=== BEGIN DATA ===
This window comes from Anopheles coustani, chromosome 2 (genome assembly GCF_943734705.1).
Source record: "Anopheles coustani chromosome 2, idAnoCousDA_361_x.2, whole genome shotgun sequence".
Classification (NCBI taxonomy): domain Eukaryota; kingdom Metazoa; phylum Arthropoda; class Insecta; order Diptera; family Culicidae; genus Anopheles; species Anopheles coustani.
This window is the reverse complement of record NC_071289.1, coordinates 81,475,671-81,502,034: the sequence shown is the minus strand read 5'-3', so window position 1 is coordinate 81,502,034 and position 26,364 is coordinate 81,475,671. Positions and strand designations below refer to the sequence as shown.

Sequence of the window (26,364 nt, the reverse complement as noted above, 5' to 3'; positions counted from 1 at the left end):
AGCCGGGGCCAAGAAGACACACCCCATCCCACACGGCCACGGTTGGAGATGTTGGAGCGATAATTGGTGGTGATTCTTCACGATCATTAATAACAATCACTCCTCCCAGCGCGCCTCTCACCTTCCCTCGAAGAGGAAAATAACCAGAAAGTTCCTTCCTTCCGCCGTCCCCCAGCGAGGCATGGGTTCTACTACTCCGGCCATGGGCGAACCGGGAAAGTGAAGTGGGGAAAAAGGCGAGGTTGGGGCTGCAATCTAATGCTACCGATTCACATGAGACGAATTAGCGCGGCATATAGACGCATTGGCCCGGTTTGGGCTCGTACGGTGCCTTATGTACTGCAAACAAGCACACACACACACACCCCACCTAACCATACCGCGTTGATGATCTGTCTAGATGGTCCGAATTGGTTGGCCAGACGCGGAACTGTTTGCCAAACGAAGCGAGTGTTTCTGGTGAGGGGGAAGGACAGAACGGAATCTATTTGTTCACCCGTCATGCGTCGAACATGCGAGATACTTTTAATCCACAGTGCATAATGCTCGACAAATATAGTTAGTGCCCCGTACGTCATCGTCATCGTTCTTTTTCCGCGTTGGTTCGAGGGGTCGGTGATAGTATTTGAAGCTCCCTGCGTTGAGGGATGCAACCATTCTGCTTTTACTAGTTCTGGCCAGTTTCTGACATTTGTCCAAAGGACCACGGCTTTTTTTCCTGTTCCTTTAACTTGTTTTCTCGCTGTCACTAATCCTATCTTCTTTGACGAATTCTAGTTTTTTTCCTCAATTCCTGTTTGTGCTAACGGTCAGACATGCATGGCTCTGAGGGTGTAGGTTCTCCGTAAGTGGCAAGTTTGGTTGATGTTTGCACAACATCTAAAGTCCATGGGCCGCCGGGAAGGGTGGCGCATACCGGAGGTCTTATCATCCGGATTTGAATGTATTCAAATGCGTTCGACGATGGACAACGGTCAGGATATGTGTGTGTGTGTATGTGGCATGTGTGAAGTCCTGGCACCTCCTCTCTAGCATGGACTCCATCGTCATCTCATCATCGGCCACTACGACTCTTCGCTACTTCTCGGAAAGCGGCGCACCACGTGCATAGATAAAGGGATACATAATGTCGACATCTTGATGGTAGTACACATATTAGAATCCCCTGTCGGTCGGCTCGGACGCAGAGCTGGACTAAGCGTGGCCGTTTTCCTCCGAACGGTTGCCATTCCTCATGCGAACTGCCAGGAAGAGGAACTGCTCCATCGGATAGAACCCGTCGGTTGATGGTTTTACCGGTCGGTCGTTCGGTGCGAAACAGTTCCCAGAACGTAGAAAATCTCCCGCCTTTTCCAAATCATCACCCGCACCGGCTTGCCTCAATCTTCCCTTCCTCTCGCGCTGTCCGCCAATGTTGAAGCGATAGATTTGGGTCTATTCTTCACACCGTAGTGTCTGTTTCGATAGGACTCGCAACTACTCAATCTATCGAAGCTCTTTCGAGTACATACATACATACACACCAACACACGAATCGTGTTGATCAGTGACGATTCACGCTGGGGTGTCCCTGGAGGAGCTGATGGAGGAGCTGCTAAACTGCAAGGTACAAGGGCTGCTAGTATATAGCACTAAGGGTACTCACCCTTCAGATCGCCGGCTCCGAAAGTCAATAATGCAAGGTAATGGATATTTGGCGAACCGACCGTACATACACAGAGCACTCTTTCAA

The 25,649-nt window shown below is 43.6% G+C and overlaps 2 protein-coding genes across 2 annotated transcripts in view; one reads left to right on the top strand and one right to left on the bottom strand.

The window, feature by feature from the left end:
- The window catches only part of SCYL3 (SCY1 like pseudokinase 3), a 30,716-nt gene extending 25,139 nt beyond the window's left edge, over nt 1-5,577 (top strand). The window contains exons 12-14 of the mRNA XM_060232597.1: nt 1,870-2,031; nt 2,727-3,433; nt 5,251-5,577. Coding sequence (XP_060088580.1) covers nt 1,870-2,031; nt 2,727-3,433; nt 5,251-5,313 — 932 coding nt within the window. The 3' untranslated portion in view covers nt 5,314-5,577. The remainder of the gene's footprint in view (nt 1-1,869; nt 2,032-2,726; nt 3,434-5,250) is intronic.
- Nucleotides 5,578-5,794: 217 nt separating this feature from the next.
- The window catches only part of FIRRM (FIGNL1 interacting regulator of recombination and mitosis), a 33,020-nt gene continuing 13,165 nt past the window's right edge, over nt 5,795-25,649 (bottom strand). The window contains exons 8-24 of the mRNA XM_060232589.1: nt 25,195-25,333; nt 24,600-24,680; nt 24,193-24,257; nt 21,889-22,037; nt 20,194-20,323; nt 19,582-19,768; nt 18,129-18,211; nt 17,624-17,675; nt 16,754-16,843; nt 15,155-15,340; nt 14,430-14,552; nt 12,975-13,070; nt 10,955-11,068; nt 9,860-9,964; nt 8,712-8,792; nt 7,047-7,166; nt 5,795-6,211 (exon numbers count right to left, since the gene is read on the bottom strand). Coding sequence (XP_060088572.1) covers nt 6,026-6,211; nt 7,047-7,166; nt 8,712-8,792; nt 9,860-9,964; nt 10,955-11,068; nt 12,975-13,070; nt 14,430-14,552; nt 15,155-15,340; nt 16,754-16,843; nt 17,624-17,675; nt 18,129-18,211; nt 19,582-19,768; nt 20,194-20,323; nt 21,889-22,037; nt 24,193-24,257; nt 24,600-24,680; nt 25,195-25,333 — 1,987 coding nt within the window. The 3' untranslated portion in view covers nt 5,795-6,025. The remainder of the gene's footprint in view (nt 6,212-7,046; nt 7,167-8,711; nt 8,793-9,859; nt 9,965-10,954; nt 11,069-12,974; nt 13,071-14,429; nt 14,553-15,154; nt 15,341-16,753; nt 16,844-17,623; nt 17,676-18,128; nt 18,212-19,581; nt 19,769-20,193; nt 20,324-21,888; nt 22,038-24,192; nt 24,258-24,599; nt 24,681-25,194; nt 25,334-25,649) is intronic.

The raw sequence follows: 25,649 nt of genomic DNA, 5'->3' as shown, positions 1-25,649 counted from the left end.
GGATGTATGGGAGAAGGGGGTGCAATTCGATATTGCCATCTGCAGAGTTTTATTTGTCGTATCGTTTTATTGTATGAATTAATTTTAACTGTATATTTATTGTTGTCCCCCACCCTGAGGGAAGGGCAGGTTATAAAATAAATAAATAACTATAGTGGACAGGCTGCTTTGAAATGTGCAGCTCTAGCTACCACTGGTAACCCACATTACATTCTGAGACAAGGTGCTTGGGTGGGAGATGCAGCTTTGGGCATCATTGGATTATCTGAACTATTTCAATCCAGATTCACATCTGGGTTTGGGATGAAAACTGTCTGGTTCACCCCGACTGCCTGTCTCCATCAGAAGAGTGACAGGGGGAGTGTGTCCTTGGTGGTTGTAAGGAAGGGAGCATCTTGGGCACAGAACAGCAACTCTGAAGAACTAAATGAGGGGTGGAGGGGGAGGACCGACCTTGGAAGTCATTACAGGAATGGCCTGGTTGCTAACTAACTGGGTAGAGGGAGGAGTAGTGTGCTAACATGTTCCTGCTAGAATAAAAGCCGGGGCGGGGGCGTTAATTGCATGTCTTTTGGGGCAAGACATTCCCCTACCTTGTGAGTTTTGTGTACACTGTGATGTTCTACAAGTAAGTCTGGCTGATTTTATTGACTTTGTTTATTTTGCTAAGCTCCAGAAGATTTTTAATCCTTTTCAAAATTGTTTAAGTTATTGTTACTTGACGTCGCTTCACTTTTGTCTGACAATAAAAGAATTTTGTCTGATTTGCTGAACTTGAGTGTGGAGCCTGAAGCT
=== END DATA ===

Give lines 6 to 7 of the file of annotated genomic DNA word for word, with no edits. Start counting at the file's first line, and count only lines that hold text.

AGCCGGGGCCAAGAAGACACACCCCATCCCACACGGCCACGGTTGGAGATGTTGGAGCGATAATTGGTGGTGATTCTTCACGATCATTAATAACAATCACTCCTCCCAGCGCGCCTCTCACCTTCCCTCGAAGAGGAAAATAACCAGAAAGTTCCTTCCTTCCGCCGTCCCCCAGCGAGGCATGGGTTCTACTACTCCGGCCATGGGCGAACCGGGAAAGTGAAGTGGGGAAAAAGGCGAGGTTGGGGCTGCAATCTAATGCTACCGATTCACATGAGACGAATTAGCGCGGCATATAGACGCATTGGCCCGGTTTGGGCTCGTACGGTGCCTTATGTACTGCAAACAAGCACACACACACACACCCCACCTAACCATACCGCGTTGATGATCTGTCTAGATGGTCCGAATTGGTTGGCCAGACGCGGAACTGTTTGCCAAACGAAGCGAGTGTTTCTGGTGAGGGGGAAGGACAGAACGGAATCTATTTGTTCACCCGTCATGCGTCGAACATGCGAGATACTTTTAATCCACAGTGCATAATGCTCGACAAATATAGTTAGTGCCCCGTACGTCATCGTCATCGTTCTTTTTCCGCGTTGGTTCGAGGGGTCGGTGATAGTATTTGAAGCTCCCTGCGTTGAGGGATGCAACCATTCTGCTTTTACTAGTTCTGGCCAGTTTCTGACATTTGTCCAAAGGACCACGGCTTTTTTTCCTGTTCCTTTAACTTGTTTTCTCGCTGTCACTAATCCTATCTTCTTTGACGAATTCTAGTTTTTTTCCTCAATTCCTGTTTGTGCTAACGGTCAGACATGCATGGCTCTGAGGGTGTAGGTTCTCCGTAAGTGGCAAGTTTGGTTGATGTTTGCACAACATCTAAAGTCCATGGGCCGCCGGGAAGGGTGGCGCATACCGGAGGTCTTATCATCCGGATTTGAATGTATTCAAATGCGTTCGACGATGGACAACGGTCAGGATATGTGTGTGTGTGTATGTGGCATGTGTGAAGTCCTGGCACCTCCTCTCTAGCATGGACTCCATCGTCATCTCATCATCGGCCACTACGACTCTTCGCTACTTCTCGGAAAGCGGCGCACCACGTGCATAGATAAAGGGATACATAATGTCGACATCTTGATGGTAGTACACATATTAGAATCCCCTGTCGGTCGGCTCGGACGCAGAGCTGGACTAAGCGTGGCCGTTTTCCTCCGAACGGTTGCCATTCCTCATGCGAACTGCCAGGAAGAGGAACTGCTCCATCGGATAGAACCCGTCGGTTGATGGTTTTACCGGTCGGTCGTTCGGTGCGAAACAGTTCCCAGAACGTAGAAAATCTCCCGCCTTTTCCAAATCATCACCCGCACCGGCTTGCCTCAATCTTCCCTTCCTCTCGCGCTGTCCGCCAATGTTGAAGCGATAGATTTGGGTCTATTCTTCACACCGTAGTGTCTGTTTCGATAGGACTCGCAACTACTCAATCTATCGAAGCTCTTTCGAGTACATACATACATACACACCAACACACGAATCGTGTTGATCAGTGACGATTCACGCTGGGGTGTCCCTGGAGGAGCTGATGGAGGAGCTGCTAAACTGCAAGGTACAAGGGCTGCTAGTATATAGCACTAAGGGTACTCACCCTTCAGATCGCCGGCTCCGAAAGTCAATAATGCAAGGTAATGGATATTTGGCGAACCGACCGTACATACACAGAGCACTCTTTCAA

The 25,649-nt window shown below is 43.6% G+C and overlaps 2 protein-coding genes across 2 annotated transcripts in view; one reads left to right on the top strand and one right to left on the bottom strand.